After more than 700,000 acres of national forest land in Montana and Northern Idaho burned this summer, the Forest Service has created a team to oversee post-fire salvage and reforestation efforts.
“We’ve had many years where we’ve had fire on the landscape and we’ve learned there is a lot of work left to do on the ground for the resources and for the communities when the flames go out and the smoke clears”, said regional Forester Leanne Marten in a news release. “How we do that and work together across landscapes is imperative to our success, and based on feedback we’ve had from our employees and community’s from previous fires… we’ve learned a regional approach is the most effective.”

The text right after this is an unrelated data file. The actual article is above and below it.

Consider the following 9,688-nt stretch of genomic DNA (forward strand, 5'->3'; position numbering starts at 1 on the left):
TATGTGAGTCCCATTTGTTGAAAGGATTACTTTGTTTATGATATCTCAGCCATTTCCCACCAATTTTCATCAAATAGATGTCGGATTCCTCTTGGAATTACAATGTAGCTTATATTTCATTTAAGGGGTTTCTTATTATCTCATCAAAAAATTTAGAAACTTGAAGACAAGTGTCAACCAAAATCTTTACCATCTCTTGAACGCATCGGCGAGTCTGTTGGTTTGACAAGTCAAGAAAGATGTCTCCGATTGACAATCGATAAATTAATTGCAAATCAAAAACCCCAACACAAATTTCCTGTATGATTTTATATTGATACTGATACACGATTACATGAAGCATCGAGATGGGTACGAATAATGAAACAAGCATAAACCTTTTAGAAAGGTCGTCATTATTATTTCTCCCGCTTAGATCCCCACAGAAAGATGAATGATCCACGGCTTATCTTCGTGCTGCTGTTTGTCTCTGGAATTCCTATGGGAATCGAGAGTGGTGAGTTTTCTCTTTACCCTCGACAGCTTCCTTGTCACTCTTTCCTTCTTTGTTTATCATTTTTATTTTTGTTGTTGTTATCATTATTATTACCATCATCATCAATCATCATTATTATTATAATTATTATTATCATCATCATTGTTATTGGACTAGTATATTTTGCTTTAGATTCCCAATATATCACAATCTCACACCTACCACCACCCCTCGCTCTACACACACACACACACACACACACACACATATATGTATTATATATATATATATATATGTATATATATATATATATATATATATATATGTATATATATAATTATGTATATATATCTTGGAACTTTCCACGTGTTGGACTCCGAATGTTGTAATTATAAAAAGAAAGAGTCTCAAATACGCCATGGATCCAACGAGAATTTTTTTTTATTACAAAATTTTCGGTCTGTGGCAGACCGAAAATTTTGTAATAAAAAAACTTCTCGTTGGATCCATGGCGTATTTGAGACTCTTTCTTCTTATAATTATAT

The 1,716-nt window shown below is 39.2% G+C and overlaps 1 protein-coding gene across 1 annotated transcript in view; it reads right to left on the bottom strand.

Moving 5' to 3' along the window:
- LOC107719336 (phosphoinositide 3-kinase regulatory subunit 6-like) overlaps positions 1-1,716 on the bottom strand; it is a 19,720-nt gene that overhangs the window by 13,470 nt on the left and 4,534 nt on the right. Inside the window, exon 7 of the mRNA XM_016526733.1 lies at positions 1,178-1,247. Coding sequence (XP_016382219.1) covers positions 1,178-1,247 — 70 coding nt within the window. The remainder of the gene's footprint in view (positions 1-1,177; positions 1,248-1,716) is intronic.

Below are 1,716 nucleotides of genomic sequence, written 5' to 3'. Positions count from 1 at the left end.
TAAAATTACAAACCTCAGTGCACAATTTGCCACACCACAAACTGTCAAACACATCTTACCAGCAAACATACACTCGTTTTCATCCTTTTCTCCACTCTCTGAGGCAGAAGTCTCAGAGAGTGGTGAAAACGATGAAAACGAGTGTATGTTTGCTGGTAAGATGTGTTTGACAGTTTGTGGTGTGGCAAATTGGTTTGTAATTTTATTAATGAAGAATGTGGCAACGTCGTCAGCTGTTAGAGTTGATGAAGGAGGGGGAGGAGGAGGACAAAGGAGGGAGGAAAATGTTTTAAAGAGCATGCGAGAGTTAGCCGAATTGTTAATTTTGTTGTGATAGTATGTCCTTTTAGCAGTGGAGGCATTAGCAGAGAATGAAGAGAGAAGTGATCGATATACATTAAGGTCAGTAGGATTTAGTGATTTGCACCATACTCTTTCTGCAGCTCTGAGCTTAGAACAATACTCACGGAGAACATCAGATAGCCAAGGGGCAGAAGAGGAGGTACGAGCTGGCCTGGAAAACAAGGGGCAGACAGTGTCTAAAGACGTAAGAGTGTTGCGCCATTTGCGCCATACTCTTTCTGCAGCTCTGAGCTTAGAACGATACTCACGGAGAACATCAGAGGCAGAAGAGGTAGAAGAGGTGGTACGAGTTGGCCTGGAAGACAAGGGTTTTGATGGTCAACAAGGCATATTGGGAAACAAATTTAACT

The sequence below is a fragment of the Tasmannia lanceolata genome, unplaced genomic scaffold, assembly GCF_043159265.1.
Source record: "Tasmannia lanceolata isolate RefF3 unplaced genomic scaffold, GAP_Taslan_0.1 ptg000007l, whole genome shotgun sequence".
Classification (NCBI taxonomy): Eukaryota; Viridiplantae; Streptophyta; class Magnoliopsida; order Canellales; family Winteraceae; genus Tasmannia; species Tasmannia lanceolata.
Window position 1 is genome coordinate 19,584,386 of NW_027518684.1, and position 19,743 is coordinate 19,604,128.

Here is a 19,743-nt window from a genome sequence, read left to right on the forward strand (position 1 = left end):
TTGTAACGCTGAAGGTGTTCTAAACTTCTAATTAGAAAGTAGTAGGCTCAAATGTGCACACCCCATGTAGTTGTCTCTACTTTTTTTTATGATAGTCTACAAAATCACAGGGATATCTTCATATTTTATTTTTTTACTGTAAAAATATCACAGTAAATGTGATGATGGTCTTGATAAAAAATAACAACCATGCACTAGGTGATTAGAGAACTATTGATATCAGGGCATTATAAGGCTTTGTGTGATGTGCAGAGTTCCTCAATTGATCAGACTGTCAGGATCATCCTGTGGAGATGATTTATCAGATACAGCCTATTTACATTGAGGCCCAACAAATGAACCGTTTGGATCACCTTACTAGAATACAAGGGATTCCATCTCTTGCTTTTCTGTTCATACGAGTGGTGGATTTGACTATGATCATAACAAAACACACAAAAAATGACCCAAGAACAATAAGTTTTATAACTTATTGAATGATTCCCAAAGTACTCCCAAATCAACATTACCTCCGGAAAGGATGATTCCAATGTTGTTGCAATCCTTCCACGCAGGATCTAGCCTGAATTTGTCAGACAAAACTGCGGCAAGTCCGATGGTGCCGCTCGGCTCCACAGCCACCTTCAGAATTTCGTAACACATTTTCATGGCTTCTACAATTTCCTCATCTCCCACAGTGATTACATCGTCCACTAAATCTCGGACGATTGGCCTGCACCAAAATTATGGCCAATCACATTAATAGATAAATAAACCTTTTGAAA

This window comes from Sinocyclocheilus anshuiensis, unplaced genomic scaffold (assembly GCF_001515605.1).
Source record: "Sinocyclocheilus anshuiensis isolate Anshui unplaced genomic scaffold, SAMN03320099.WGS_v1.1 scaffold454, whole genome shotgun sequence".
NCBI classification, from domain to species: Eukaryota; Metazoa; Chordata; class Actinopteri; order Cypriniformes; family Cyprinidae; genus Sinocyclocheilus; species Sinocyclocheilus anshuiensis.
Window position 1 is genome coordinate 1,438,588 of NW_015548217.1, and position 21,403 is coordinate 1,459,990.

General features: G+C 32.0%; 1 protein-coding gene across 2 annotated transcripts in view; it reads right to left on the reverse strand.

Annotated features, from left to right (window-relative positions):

Work has already begun assessing burned ground, removing safety hazards and replacing “safety related structures.” The team will also focus on erosion and water run-off control, protecting endangered species’ habitats and preventing the spread of noxious weeds. The 11 fires scheduled to be salvaged are: the Caribou fire, Cub Creek, Rice Ridge, Sheep Gap, Sunrise, West Fork, Moose Peak, Liberty, Gibralter Ridge and Meyers and Little Hogback.
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